S is for Susan and Sharon

is for Susan and Sharon.

I wanted daughters. When Susan was born, I was so excited and happy I nearly leaped over the delivery table. “We got a girl,” I shouted.

Forty years ago, we didn’t know the gender of a baby before its birth. Men were just beginning to participate in the births of their children. I didn’t make that decision until Mary was on the gurney being pushed into the delivery room. “Are you coming in?” asked Dr. Johnson.

“Yes,” I said.

Three years later, Sharon was born. “We got a little girl,” I shouted to Mary. My life was was blessed with the two beautiful daughters I wanted.

I loved being a daddy. Along with all of the usual little girl stuff, Susan and Sharon played soccer and volleyball, enthused through cheer leading, and suffered through piano lessons. Summers, we did swimming lessons and library reading club. “Let’s make cookies,” I’d say when I ran out of other things to do with them.

Midway through the normal, happy childhood I planned for my daughters, I changed the plan. Dealing with a gay dad was not an experience I planned to give them. Susan was fourteen and Sharon was eleven. Mary and I divorced. A new job in another town two hours away meant leaving the girls to face both emotional and physical abandonment.

To talk about Susan and Sharon without talking about the quality of our relationship today is impossible. Acceptance defines the relationship I enjoy with my adult daughters. And Susan and Sharon were—and continue to be—my teachers. Our relationship is open and honest. We don’t hide, we don’t cover up, we don’t make excuses. We are free of emotional baggage and respectful of each others individuality.

I wanted daughters. My life is blessed with Susan and Sharon

12 thoughts on “S is for Susan and Sharon

  1. Annis

    There you go, touching my heart again, Dennis. The love and relationship between you and Susan and Sharon brings a smile through the tears you know are pooled in my eyes. Love you. xoA

    1. Dennis Post author

      Even knowing you “get that way,” I am always surprised when told what I’ve written brings a smile and tears. Thanks you, dear Annis. Love you, too. XOD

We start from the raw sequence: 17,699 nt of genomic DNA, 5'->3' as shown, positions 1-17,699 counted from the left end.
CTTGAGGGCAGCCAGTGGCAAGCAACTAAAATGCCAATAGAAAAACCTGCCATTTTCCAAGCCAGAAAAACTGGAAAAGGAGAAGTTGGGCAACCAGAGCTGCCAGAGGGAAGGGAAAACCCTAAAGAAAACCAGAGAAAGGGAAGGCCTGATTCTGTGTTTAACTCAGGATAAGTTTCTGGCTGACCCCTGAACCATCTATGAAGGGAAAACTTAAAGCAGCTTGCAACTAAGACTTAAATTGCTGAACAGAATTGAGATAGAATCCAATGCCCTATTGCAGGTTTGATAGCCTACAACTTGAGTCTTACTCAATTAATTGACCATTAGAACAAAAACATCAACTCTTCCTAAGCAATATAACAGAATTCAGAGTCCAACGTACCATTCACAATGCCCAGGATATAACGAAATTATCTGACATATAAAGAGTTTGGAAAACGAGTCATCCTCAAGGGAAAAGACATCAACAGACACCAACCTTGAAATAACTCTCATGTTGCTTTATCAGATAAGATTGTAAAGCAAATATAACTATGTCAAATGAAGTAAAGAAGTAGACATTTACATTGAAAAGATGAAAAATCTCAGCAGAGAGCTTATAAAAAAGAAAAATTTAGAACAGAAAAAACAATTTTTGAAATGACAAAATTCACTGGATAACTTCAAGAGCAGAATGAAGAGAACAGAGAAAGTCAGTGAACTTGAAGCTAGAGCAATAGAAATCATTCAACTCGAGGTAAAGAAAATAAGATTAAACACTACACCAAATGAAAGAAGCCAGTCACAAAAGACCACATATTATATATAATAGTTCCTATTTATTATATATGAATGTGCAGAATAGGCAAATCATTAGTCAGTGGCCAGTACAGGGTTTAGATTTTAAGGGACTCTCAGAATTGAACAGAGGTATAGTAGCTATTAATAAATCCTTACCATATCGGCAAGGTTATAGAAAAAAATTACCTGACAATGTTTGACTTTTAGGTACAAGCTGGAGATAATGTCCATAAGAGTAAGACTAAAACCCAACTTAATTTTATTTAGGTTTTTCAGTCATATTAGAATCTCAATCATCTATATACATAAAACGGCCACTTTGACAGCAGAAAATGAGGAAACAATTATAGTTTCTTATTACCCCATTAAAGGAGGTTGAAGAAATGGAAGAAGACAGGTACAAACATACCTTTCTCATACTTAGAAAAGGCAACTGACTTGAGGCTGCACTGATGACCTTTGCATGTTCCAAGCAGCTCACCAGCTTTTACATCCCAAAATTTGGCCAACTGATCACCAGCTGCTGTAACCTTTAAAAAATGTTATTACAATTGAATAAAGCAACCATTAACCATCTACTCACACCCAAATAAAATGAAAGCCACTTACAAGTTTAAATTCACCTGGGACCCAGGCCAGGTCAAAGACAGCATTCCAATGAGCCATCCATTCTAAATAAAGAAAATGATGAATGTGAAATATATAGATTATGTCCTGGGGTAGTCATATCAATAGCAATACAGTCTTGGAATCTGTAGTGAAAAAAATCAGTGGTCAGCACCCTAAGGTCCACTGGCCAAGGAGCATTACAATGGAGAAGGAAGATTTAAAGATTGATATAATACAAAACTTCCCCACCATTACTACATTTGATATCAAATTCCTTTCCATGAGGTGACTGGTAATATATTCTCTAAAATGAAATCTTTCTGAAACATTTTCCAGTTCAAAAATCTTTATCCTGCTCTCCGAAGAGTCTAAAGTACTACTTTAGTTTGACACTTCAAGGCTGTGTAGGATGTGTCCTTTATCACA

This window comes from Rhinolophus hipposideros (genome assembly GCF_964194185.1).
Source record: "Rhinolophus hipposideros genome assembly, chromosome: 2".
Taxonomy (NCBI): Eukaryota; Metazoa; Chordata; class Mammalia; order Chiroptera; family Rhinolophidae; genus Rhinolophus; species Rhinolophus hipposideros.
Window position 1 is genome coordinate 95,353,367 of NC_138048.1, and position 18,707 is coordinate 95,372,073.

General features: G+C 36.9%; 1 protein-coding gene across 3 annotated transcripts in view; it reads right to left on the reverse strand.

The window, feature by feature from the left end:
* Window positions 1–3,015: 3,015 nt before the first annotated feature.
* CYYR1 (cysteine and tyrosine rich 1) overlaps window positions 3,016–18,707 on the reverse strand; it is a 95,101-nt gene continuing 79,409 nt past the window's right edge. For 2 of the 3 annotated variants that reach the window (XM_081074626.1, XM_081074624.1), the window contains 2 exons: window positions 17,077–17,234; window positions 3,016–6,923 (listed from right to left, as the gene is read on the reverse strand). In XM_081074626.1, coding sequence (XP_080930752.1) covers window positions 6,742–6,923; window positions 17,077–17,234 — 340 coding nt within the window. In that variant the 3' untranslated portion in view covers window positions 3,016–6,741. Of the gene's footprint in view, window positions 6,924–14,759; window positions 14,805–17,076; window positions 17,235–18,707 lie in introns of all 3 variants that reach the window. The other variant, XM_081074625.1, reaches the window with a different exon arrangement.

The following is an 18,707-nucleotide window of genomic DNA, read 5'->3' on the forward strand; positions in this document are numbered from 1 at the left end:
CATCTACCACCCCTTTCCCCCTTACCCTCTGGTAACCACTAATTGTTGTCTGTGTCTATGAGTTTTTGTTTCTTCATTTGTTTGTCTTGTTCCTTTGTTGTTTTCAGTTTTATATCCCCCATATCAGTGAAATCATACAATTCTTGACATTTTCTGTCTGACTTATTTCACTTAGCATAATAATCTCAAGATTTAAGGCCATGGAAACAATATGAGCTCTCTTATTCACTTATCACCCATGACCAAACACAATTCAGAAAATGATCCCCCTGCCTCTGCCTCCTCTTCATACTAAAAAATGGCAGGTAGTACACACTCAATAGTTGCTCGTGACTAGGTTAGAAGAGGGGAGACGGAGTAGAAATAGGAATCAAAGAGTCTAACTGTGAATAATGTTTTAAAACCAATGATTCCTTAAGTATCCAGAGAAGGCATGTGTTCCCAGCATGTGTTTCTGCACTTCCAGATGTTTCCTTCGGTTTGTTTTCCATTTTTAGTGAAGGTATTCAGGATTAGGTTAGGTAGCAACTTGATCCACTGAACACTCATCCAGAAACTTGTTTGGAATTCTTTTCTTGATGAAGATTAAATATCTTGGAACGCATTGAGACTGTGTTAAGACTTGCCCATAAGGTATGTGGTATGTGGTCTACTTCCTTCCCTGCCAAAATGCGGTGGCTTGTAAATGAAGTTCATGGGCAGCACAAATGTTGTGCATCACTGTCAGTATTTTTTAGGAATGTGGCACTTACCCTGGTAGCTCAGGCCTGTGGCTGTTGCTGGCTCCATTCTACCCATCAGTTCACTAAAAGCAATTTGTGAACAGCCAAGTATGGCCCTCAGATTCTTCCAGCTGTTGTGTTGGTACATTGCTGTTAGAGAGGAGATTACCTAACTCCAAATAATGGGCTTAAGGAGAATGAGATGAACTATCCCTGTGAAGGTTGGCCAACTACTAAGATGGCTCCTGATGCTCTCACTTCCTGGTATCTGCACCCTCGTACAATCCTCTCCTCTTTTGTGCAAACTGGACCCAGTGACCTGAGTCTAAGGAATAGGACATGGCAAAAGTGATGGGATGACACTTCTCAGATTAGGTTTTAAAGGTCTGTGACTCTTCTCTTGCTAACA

2. Jerry

    I, too, wanted daughters, and I, too am blessed with two of them. I want every moment to last as long as it can, I don’t want to rush along time that already passes too quickly, but I always have some apprehension about their relationships with each other and with me as they grow into adulthood. But they know how much I love them, and I believe I’ll have as good a relationship with them as adults as you do with Susan and Sharon.

    1. Dennis Post author

      From the little I know of you, Jerry, I suspect your daughters are equally blessed to have you as their father. I know the feeling of not wanting the time to pass too quickly. I have a photograph of my daughters around ages six and three. Every now and then I look at that photo through misty eyes. “I want it all back,” I say to myself. Gratitude for the relationship I share with Susan and Sharon brings me back to the present.

  3. Joan Raymond

    “…free of emotional baggage and respectful of each others individuality.”

    If all families could be like that, there would be so many more happy people. I’m so glad you’ve introduced your daughters to us. Continuing to learn from each other enriches all of your lives.

    1. Dennis Post author


      I am glad this blog challenge has introduced us. I look forward to becoming better acquainted. Thank you for your comments and encouragement.

  4. Cathy


    “To talk about [your blog posts] without talking about the quality of [your writing] is impossible.”

    Taking a line from your blog, I continue to study your unique ability to express so much feeling in so few words. Each blog is worth a chapter in the best of books.

    I love this A-Z blog.

    Thank you.

    1. Dennis Post author


      Thank you so much for your enthusiastic support. When I get a book publishing contract, I will insist that you get to write the dust jacket blurbs!


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